Microbiological sterilities of all CNF materials were assessed using the WHO protocol in the international pharmacopoeia as previously described [30]. Briefly, CNF materials were suspended at 1 mg/mL, and 1 mL of each suspension was added to 10 mL of liquid thioglycolate medium at pH 6.9 to 7.3. The resulting solutions were incubated at 37 °C for 14 d and examined daily for indications of bacterial growth. Every three days during incubation, samples of broth were spread onto tryptic soy agar plates and mixed with either potato dextrose agar or plate count agar to create pour plates. These plates were incubated at 37 °C for 3 days and then examined for growth of bacterial and fungal colonies.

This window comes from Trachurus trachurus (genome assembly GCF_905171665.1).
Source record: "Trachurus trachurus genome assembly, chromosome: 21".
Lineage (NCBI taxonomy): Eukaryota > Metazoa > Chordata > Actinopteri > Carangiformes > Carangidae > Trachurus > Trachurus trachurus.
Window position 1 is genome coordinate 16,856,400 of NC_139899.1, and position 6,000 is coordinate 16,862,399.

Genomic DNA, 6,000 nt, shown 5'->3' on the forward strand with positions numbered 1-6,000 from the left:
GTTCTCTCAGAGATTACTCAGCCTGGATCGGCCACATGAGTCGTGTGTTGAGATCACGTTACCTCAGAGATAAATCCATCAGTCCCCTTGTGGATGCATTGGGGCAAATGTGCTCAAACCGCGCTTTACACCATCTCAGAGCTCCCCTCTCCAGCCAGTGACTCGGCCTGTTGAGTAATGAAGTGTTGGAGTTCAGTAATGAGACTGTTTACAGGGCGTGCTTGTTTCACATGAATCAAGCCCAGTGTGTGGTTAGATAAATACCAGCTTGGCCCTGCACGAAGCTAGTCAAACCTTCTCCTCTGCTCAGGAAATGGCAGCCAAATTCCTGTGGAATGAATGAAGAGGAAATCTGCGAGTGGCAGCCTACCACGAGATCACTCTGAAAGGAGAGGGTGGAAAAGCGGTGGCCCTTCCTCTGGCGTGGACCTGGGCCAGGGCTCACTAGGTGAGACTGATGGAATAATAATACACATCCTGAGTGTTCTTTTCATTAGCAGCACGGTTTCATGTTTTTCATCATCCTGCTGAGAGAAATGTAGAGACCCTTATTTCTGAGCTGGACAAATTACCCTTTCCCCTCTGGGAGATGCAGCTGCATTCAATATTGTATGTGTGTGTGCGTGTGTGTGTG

In vitro simulated digestion. In vitro simulated digestion was performed using a 3-phase simulator as previously described by the authors [31]. CNFs were added to a fasting food model (5 mM phosphate buffer) at 0.75% or 1.5% by mass. CNFs have not proceeded through regulatory review as food additives, and no guidelines for concentrations exist. However, microcellulose materials are considered generally recognized as safe (GRAS) food additives in the U.S. There are no limits placed on the amounts in food except in some meat and poultry products, where powdered cellulose is allowed up to 3.5% by mass, and microcrystalline cellulose up to 3.0% by mass. However, given the likely greater surface areas of nanocellulose materials, the high viscosity of CNF suspensions at greater than 1.0% by mass, and the reported efficacy of CNF in food applications at 0.2% to 1.0% by mass [32] realistic usages would be unlikely to exceed 1% by mass. Concentrations of 1.5% and 0.75% by mass were thus chosen to bracket this value. Food–nanomaterial mixtures were combined with equal volumes of simulated saliva fluid, and incubated for 2 min. The resultant mouth digesta was then combined with simulated gastric fluid and incubated for 2 h at 37 °C in an orbital shaker. The resulting gastric phase digesta was combined with additional salts, bile extract and lipase to simulate intestinal fluid, and incubated at 37 °C for 2 h while maintaining a constant pH of 7.0 using a TitroLine 7000 pH Stat titration device (SI Analytics, GmbH, Mainz, Germany).